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Why CoQ10 is not for everyone.
December 10, 2018
Most CoQ10 side effects are mild, including nausea, skin rashes, and headaches, and are related to dosage. Coenzyme Q10 may also affect other medications so individuals should always discuss their treatment with a professional.
Common CoQ10 Side Effects
In most cases, individuals will not experience any side effects of CoQ10, even with prolonged usage. The most common side effects occur in people who take at least 100 mg of coenzyme Q10 on a daily basis. These include:
Upper abdominal pain
Insomnia or difficulty sleeping
Sensitivity to light
When these side effects do occur, they are typically very mild. If any of the symptoms are severe or do not go away, stop using CoQ10 and talk to your doctor.
Serious CoQ10 Side Effects
There are no serious side effects currently associated with the use of CoQ10, although some individuals are at a higher risk of experiencing adverse reactions from the supplement. People who consume more than 300 mg of coenzyme Q10 each day may have higher levels of liver enzymes, but liver toxicity doesn’t appear to be a concern. Other Coq10 side effects that could become serious include:
A decrease in blood sugar; a particular concern for patients with diabetes
An allergic reaction with symptoms like hives, swelling, or breathing difficulties
Discuss the benefits and possible side effects of CoQ10 with your doctor before starting treatment. Be sure he or she is aware of all other medications you are taking and any existing conditions that may affect your body’s reaction to the supplement.
Many vitamins and dietary supplements can be dangerous when consumed in large quantities. Research and observations have found no concern for toxicity side effects with coenzyme Q10, however; even in patients who consumed up to 3600 mg of the supplement per day. Such high dosages are not recommended though.
The observed safe level (OSL) of CoQ10 is 1200 mg per day and typical dosage is usually no more than 300 mg daily.
Coenzyme Q10 occurs naturally in the body and should have no effect on an unborn child in its normal occurrences. The effect of CoQ10 supplements during pregnancy is not known, however, so it is best to avoid taking this medicine if you are pregnant or planning to become pregnant. CoQ10 may pass through breast milk and could cause harm to an infant. Stop taking CoQ10 if you plan to breastfeed.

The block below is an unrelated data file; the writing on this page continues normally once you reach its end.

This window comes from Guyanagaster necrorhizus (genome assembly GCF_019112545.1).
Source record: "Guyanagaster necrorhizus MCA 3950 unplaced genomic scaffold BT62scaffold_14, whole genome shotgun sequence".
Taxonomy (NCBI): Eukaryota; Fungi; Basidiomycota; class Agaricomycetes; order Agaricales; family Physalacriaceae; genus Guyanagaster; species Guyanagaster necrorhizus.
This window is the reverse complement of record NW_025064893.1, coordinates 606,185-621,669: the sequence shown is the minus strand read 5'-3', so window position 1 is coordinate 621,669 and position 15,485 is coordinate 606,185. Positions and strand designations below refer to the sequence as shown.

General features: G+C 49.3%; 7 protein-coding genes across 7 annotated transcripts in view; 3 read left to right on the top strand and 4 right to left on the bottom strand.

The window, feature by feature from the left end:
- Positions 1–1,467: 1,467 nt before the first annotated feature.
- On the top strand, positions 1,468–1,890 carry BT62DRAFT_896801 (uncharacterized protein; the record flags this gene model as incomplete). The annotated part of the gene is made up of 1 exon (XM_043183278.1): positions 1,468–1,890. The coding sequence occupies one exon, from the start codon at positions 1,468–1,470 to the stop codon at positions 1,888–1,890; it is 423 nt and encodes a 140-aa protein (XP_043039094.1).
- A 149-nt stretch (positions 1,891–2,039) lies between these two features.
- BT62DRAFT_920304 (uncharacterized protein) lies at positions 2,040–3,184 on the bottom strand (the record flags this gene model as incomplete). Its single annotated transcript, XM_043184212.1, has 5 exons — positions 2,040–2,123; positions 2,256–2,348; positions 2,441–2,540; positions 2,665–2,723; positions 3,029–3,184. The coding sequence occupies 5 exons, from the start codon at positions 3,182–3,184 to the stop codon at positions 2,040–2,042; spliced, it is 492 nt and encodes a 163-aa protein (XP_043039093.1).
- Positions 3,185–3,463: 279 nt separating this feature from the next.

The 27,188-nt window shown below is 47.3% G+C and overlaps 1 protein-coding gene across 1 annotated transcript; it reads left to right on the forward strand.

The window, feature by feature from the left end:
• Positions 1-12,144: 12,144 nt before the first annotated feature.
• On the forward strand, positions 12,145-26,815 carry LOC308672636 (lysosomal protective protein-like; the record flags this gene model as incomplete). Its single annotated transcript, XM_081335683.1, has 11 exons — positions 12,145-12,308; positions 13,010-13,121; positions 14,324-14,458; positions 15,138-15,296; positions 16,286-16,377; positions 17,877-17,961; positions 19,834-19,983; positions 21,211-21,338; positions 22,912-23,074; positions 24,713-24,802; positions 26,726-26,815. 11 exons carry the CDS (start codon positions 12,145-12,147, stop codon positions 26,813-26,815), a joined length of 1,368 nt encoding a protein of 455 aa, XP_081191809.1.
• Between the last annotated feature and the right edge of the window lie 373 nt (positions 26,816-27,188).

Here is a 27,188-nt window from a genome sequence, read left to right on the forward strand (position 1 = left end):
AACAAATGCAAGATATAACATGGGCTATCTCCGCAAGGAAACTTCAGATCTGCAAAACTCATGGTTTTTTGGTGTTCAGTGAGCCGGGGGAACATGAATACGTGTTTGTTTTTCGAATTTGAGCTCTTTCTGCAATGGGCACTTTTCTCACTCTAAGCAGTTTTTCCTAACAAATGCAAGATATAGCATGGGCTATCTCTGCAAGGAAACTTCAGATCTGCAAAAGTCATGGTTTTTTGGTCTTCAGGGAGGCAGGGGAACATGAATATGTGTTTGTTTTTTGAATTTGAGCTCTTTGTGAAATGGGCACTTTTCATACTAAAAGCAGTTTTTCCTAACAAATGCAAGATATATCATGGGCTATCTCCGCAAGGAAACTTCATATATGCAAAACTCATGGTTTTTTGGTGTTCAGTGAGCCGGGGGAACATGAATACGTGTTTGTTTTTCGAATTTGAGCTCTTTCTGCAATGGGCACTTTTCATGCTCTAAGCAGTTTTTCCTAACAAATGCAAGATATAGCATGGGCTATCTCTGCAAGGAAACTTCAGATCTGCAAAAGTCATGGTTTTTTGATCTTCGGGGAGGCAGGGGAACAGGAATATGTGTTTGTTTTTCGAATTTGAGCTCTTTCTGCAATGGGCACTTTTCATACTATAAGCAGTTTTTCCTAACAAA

While CoQ10 is recommended to patients taking some prescription medications, the coenzyme can make other drugs less effective. Discuss the use of CoQ10 supplements with your doctor if you are currently taking any of the following medications:
Chemotherapy drugs, including taxol, avastin, and cytozan. Not all chemo medications have adverse reactions to CoQ10.
Blood thinners, like warfarin and plavix (clopidigrel)
Some medications reduce CoQ10 levels in the body and can make the supplement less effective. These include:
Statins prescribed to lower cholesterol, such as Simvastatin, Crestor, Lipitor, etc.
Beta-blockers to control blood pressure, like Toprol, Normodyne, Tenormin, etc.
Cholesterol medications like gemfibrozil
Tricyclic antidepressants, such as Sinequan, Tofranil, etc.
Individuals who are currently taking prescription medications to lower their blood pressure may be able to decrease their dosage by adding a daily CoQ10 supplement to their routine. Patients with diabetes should discuss their medications with a physician as well before taking coenzyme Q10.
Unlike many vitamins and dietary supplements, there are very few coenzyme Q10 side effects and it is rare for individuals to experience adverse reactions while taking the supplement. It is still a good idea to discuss this treatment option with your physician and to make sure he or she is aware of all other medications and supplements you are currently taking. If you experience any CoQ10 side effects that are not mentioned here, contact your doctor immediately.
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Source: CoQ10 Side Effects (Coenzyme Q10) - Drugsdb.comhttp://www.drugsdb.com/sup/coq10/coq10-side-effects/#ixzz5ZJQxGr2r